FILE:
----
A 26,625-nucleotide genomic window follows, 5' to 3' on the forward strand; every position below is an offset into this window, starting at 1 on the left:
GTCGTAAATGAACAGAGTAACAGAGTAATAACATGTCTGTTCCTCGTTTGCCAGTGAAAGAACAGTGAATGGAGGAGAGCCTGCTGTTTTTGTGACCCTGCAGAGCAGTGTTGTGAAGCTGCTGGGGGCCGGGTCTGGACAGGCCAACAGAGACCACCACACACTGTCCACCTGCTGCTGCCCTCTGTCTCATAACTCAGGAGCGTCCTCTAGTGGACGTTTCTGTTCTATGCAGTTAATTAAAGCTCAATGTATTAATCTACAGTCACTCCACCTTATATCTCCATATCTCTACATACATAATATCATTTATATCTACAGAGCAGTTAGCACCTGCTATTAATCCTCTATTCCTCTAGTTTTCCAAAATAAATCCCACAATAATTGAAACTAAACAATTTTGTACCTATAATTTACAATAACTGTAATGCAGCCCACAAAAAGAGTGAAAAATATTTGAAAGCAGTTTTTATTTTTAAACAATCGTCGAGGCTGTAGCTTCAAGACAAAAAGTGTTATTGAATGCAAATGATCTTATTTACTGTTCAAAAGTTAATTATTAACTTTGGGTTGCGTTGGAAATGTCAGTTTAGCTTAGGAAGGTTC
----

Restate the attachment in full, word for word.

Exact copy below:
A 26,625-nucleotide genomic window follows, 5' to 3' on the forward strand; every position below is an offset into this window, starting at 1 on the left:
GTCGTAAATGAACAGAGTAACAGAGTAATAACATGTCTGTTCCTCGTTTGCCAGTGAAAGAACAGTGAATGGAGGAGAGCCTGCTGTTTTTGTGACCCTGCAGAGCAGTGTTGTGAAGCTGCTGGGGGCCGGGTCTGGACAGGCCAACAGAGACCACCACACACTGTCCACCTGCTGCTGCCCTCTGTCTCATAACTCAGGAGCGTCCTCTAGTGGACGTTTCTGTTCTATGCAGTTAATTAAAGCTCAATGTATTAATCTACAGTCACTCCACCTTATATCTCCATATCTCTACATACATAATATCATTTATATCTACAGAGCAGTTAGCACCTGCTATTAATCCTCTATTCCTCTAGTTTTCCAAAATAAATCCCACAATAATTGAAACTAAACAATTTTGTACCTATAATTTACAATAACTGTAATGCAGCCCACAAAAAGAGTGAAAAATATTTGAAAGCAGTTTTTATTTTTAAACAATCGTCGAGGCTGTAGCTTCAAGACAAAAAGTGTTATTGAATGCAAATGATCTTATTTACTGTTCAAAAGTTAATTATTAACTTTGGGTTGCGTTGGAAATGTCAGTTTAGCTTAGGAAGGTTC